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Pitt Impressively Beats Syracuse, 80-75



PITTSBURGH — Pitt has now played Syracuse twice this season. The first was the start of the slide that nearly derailed the entire campaign. The second may be a sign that the Panthers have turned a corner as Pitt beat the Orange, 80-75 at the Petersen Events Center Saturday afternoon.

When Pitt went to Syracuse on Jan. 7, the Panthers were flying high. They had just beaten No. 11 Virginia and had come within a hair of upsetting Notre Dame in the ACC opener. Everything the team had set out to accomplish in the 2016-17 season was still possible.

Pitt waltzed into the Carrier Dome and got exposed, with the Orange handing them a 77-66 beating that wasn’t as close as the final score. That loss was the start of an eight-game losing streak that included a 55-point home loss to Louisville and failures against ACC lesser lights NC State and Clemson.

The goals that Pitt came into the season with slipped away. There was criticism of the players by the coach, the coach by the fans. After dropping a game to Clemson at the Petersen Events Center, the Panthers were staring at the meat of their ACC schedule — an unthinkably difficult road trip to North Carolina, Duke and Boston College. Syracuse head coach Jim Boeheim understands that feeling playing in what might be the best college basketball conference ever assembled, top to bottom.

“If you let a few games get away from you, you’re behind the 8-ball real fast,” he said.

But something changed on that road trip. Even though the team lost two close games against the Tar Heels and Blue Devils, they played better and they played harder according to head coach Kevin Stallings.

“Our spirits have been up since the loss to North Carolina,” forward Michael Young said. “We liked the way we played in that game and the Duke game. We didn’t come out with the wins, but that’s what this league is about. … From those two games, we built. We built on how hard we played, how hard we concentrated and our desire to win, and we brought it in to Boston College and this game.”

So what changed? There have been some tactical changes, with the emergence of reserve center Rozelle Nix and Young increasing his focus on the inside. But the biggest change has bene one of mindset. That came from hitting rock bottom and doing some soul searching.

“When you’re at the bottom of the league, the last team, no one’s taking you seriously,” Young said. “You get blown out in consecutive games in a row. That hits your pride. You’ve got to man up or shut up.”

Now with the back-to-back wins under their belt, the team is back to feeling like they can accomplish the goals they set out to. To a man, the players made available to the media said that they feel like the team can run the table and make some noise in the postseason. Stallings wasn’t ready to go quite that far, but he is pleased with the progress the team has made.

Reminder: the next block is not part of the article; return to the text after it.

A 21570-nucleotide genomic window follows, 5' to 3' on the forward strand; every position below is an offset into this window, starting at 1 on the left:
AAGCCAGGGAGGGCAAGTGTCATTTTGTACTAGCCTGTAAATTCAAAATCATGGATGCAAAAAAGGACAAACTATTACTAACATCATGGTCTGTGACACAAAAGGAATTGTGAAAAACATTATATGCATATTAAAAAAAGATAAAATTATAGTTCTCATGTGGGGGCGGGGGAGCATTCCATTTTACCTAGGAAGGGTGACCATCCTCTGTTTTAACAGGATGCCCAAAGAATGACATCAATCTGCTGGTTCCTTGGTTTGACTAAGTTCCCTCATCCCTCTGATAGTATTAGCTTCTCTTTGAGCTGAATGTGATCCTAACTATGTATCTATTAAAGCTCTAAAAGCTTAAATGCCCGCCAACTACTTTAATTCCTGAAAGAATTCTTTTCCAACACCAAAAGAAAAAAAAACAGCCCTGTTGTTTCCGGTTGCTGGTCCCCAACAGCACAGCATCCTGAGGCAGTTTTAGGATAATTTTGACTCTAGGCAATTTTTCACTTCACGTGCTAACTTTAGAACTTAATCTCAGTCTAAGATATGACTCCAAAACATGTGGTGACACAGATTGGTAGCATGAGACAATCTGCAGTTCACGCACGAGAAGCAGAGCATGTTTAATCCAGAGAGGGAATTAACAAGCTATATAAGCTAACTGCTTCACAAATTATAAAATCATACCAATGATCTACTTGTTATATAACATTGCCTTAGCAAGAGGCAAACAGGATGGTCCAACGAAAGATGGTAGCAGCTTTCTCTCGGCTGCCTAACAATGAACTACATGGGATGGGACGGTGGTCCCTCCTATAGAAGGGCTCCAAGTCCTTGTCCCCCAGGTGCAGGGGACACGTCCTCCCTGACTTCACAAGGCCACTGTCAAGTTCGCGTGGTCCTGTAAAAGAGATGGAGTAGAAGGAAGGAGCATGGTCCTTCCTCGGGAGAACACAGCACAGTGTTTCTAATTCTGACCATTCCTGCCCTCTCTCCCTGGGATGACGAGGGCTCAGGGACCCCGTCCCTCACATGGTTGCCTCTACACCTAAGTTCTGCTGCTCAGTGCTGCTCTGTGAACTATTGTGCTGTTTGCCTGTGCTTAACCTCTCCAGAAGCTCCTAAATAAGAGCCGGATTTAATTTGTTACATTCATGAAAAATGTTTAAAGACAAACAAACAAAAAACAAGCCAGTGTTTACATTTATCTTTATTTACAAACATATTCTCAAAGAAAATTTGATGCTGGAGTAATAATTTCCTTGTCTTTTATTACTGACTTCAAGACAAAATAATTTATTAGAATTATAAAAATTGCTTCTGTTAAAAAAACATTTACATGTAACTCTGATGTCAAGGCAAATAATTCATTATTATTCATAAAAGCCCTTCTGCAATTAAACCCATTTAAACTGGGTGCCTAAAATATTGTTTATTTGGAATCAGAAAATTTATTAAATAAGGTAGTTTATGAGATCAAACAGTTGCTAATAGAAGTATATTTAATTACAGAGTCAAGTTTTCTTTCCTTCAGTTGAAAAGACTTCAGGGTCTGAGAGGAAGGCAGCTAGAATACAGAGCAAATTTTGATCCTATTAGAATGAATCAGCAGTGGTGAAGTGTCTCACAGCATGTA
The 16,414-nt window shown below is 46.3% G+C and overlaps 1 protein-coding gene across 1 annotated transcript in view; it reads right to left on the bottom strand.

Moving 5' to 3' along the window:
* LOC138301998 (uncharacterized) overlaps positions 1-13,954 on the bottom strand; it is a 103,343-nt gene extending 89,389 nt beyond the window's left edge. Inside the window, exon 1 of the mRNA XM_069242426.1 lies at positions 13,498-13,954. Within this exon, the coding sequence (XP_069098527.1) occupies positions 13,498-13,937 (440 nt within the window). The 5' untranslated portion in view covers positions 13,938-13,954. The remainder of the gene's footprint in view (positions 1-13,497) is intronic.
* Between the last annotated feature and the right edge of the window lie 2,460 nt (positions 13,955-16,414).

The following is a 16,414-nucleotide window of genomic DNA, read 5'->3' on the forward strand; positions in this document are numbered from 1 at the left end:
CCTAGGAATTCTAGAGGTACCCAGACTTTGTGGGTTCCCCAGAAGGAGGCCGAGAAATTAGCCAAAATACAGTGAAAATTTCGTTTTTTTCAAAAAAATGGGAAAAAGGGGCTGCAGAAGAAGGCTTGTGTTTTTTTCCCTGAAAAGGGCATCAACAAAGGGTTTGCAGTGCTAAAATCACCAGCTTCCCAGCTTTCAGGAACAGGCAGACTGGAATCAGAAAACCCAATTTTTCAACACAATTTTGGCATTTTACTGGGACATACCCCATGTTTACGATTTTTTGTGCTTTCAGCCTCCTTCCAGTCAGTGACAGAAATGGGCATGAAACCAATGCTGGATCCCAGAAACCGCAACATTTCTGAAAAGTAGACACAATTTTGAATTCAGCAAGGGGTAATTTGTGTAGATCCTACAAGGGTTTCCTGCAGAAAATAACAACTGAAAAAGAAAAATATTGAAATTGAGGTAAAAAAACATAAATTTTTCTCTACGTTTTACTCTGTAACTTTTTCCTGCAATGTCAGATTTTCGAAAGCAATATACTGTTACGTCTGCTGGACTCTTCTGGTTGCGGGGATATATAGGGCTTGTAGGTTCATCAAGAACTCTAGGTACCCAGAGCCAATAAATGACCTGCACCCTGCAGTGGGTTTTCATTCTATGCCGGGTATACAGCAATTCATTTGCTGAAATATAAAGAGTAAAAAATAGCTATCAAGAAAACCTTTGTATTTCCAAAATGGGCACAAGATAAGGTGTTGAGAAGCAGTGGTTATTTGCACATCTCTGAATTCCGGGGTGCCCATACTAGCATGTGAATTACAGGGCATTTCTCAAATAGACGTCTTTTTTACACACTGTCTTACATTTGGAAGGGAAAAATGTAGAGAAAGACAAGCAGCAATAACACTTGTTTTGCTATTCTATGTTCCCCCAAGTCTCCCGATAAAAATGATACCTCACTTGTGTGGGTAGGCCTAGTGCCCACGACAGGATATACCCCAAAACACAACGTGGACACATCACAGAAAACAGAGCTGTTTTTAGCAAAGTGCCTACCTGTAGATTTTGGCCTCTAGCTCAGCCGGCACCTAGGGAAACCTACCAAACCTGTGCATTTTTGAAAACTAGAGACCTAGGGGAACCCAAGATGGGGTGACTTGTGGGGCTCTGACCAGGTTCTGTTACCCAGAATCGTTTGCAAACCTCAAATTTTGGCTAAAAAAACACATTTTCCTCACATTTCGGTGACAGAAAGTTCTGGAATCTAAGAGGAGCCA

“I feel like we’re playing harder and competing harder,” he said. “We’re playing more together. You can’t argue with 25 assists on 26 baskets. There’s some team play going on.”


In the game at Syracuse, Pitt was out of it before things even got started. The Orange had put up a big lead early in the first half and was able to sit on it the rest of the game. Stallings has been critical of his team’s ability to overcome adversity at times, so getting a good start was crucial.

“Last time, we came out really slow and sluggish,” Jeter said. “They jumped on us and got like a 22-point lead. It was just that and be physical, continue to do the things that were working for us tonight. But the biggest thing thing was to start strong.”

“I though [the good start] was critical,” Stallings said. You can get the deja vu thing in your head if you’re not careful. We didn’t get out to a great start because we couldn’t guard them defensively. They had 17 points in the first 8 minutes. But then we started taking away their 3’s. I thought that was the big key to the game.”

Syracuse finished 6 of 20 from beyond the arc, but were just 1 of 8 in the first half.


When a team plays a 2-3 zone, there are several ready-made options to attempt to defeat it. The short corner shot. Passes from the foul line. Simply shooting right over the top of it. The latter is the tactic the Panthers took in the first half, as they went 5 of 11 from beyond the arc, four of which coming off the hands of Cameron Johnson.

“The one guy we were really worried about was Johnson,” Boeheim said. We wanted to get up on him and we lost him.”

Once Johnson got hot, the Syracuse defense had to get out to the wing even more aggressively, opening things up inside for Young, who had 20 and Sheldon Jeter, who scored 14.

“When Cam was hitting those 3’s, it extended the zone out more,” Jeter said. “That way, when they’d throw it to me in the high post, I had two or three dump offs to Mike. [Cam’s shooting] is what really helped open that up.”

Pitt vs. Syracuse highlights

Kevin Stallings Postgame

Michael Young, Sheldon Jeter and Cam Johnson Postgame

Sandy Schall, Coldwell Banker
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